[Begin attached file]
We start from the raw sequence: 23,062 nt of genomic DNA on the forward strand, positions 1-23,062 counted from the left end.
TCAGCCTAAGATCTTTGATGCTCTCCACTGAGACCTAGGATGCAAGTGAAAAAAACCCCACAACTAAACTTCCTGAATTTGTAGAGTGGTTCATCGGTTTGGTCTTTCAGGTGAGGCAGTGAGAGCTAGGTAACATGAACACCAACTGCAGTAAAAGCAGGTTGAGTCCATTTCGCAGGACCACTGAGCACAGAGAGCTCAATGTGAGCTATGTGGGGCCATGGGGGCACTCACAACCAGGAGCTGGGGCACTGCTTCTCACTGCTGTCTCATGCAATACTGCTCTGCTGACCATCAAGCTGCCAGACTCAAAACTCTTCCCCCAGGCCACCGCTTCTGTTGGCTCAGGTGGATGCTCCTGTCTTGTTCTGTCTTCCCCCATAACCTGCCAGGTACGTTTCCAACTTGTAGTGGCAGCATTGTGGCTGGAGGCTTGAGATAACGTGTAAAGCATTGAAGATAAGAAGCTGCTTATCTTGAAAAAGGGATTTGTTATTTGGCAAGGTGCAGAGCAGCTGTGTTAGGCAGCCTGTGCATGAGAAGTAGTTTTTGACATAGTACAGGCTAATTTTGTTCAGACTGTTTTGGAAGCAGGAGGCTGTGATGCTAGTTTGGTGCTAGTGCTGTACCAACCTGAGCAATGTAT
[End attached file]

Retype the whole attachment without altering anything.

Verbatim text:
We start from the raw sequence: 23,062 nt of genomic DNA on the forward strand, positions 1-23,062 counted from the left end.
TCAGCCTAAGATCTTTGATGCTCTCCACTGAGACCTAGGATGCAAGTGAAAAAAACCCCACAACTAAACTTCCTGAATTTGTAGAGTGGTTCATCGGTTTGGTCTTTCAGGTGAGGCAGTGAGAGCTAGGTAACATGAACACCAACTGCAGTAAAAGCAGGTTGAGTCCATTTCGCAGGACCACTGAGCACAGAGAGCTCAATGTGAGCTATGTGGGGCCATGGGGGCACTCACAACCAGGAGCTGGGGCACTGCTTCTCACTGCTGTCTCATGCAATACTGCTCTGCTGACCATCAAGCTGCCAGACTCAAAACTCTTCCCCCAGGCCACCGCTTCTGTTGGCTCAGGTGGATGCTCCTGTCTTGTTCTGTCTTCCCCCATAACCTGCCAGGTACGTTTCCAACTTGTAGTGGCAGCATTGTGGCTGGAGGCTTGAGATAACGTGTAAAGCATTGAAGATAAGAAGCTGCTTATCTTGAAAAAGGGATTTGTTATTTGGCAAGGTGCAGAGCAGCTGTGTTAGGCAGCCTGTGCATGAGAAGTAGTTTTTGACATAGTACAGGCTAATTTTGTTCAGACTGTTTTGGAAGCAGGAGGCTGTGATGCTAGTTTGGTGCTAGTGCTGTACCAACCTGAGCAATGTAT